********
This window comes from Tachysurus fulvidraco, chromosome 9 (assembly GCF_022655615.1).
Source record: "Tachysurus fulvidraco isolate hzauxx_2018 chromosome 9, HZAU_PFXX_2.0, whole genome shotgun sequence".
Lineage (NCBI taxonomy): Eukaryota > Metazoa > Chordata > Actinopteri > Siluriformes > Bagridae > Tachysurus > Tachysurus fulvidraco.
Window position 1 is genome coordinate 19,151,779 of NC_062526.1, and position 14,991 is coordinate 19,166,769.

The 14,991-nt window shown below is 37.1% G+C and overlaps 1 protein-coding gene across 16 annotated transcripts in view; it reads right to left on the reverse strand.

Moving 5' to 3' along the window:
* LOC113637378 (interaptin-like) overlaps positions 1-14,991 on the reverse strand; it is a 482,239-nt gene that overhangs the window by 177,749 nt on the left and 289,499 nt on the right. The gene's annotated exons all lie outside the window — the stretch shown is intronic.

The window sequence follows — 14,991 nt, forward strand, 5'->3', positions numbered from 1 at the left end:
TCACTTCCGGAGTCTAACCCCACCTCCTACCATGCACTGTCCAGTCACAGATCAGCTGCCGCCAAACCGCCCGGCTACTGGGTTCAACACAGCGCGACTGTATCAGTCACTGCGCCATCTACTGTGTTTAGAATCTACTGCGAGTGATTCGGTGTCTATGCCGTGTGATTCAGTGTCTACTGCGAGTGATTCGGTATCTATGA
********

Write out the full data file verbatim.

This window comes from Tachysurus fulvidraco, chromosome 9 (assembly GCF_022655615.1).
Source record: "Tachysurus fulvidraco isolate hzauxx_2018 chromosome 9, HZAU_PFXX_2.0, whole genome shotgun sequence".
Lineage (NCBI taxonomy): Eukaryota > Metazoa > Chordata > Actinopteri > Siluriformes > Bagridae > Tachysurus > Tachysurus fulvidraco.
Window position 1 is genome coordinate 19,151,779 of NC_062526.1, and position 14,991 is coordinate 19,166,769.

The 14,991-nt window shown below is 37.1% G+C and overlaps 1 protein-coding gene across 16 annotated transcripts in view; it reads right to left on the reverse strand.

Moving 5' to 3' along the window:
* LOC113637378 (interaptin-like) overlaps positions 1-14,991 on the reverse strand; it is a 482,239-nt gene that overhangs the window by 177,749 nt on the left and 289,499 nt on the right. The gene's annotated exons all lie outside the window — the stretch shown is intronic.

The window sequence follows — 14,991 nt, forward strand, 5'->3', positions numbered from 1 at the left end:
TCACTTCCGGAGTCTAACCCCACCTCCTACCATGCACTGTCCAGTCACAGATCAGCTGCCGCCAAACCGCCCGGCTACTGGGTTCAACACAGCGCGACTGTATCAGTCACTGCGCCATCTACTGTGTTTAGAATCTACTGCGAGTGATTCGGTGTCTATGCCGTGTGATTCAGTGTCTACTGCGAGTGATTCGGTATCTATGA